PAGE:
Tensions that Make a Difference: Institutions, Interests, and the Immigrant Drive

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12 Scopus citations


This article examines the dynamics underlying contemporary South-North population displacements and the common gaps between public perceptions of the phenomenon and actual realities. I analyze these dynamics and gaps by focusing on the clash between opposing forces at various stages of the migration process. These tensions occur between actors endowed with unequal power, leading to inefficient Nash-like equilibria where the interests of less powerful participants and those of society-at-large in the successful integration of its newest members are not maximized. Matrices of hypothetical payoffs for relevant actors are presented for illustration. Systemic changes that would alter the present situation in the direction of more efficient and stable outcomes are discussed.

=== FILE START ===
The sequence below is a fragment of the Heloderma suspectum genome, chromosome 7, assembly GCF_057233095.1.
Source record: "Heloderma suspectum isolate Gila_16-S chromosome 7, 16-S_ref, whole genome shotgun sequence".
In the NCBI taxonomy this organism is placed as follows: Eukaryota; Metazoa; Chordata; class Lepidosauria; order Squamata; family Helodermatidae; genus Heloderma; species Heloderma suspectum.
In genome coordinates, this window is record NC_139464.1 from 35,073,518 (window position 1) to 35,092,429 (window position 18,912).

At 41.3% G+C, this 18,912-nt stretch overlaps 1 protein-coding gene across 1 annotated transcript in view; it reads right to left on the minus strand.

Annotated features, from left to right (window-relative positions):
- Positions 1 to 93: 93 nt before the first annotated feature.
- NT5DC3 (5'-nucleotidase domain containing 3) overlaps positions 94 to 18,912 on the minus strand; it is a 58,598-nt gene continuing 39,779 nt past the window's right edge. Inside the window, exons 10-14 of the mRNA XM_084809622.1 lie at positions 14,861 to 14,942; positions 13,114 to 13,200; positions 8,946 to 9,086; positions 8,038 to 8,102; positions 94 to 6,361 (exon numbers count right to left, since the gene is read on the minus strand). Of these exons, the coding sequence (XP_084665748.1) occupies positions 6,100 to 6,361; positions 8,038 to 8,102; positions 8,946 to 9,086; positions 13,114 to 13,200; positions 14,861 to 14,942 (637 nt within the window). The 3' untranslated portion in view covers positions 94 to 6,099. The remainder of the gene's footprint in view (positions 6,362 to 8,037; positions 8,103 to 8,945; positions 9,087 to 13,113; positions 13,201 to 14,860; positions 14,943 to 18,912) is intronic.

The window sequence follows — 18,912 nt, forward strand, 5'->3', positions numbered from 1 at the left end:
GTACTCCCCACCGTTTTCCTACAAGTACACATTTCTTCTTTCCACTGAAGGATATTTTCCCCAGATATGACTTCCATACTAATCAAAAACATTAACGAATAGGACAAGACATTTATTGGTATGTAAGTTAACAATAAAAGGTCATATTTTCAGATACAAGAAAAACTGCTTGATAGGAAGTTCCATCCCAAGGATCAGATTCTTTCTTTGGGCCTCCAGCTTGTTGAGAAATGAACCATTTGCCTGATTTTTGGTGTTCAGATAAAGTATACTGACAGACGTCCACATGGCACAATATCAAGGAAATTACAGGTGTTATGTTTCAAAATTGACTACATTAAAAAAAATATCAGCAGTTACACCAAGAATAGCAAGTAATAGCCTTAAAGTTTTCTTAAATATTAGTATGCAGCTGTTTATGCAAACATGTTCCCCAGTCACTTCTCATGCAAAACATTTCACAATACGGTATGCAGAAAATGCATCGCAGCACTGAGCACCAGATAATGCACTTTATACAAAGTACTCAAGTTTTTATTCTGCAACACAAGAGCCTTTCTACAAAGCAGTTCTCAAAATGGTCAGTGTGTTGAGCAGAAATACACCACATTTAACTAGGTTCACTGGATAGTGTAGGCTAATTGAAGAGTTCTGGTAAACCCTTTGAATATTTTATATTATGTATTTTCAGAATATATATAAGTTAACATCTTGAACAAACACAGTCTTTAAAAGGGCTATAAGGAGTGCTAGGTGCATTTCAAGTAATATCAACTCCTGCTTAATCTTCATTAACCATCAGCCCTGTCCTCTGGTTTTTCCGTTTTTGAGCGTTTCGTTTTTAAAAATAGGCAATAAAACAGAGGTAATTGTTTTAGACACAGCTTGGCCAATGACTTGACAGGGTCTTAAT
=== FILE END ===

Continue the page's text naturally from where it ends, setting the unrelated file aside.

Original languageEnglish (US)
Pages (from-to)563-578
Number of pages16
JournalSociological Forum
Issue number3
StatePublished - Sep 2012
Externally publishedYes


  • Assimilation
  • Immigration
  • Institutions
  • Integration
  • Nash equilibrium
  • Power

ASJC Scopus subject areas

  • Sociology and Political Science


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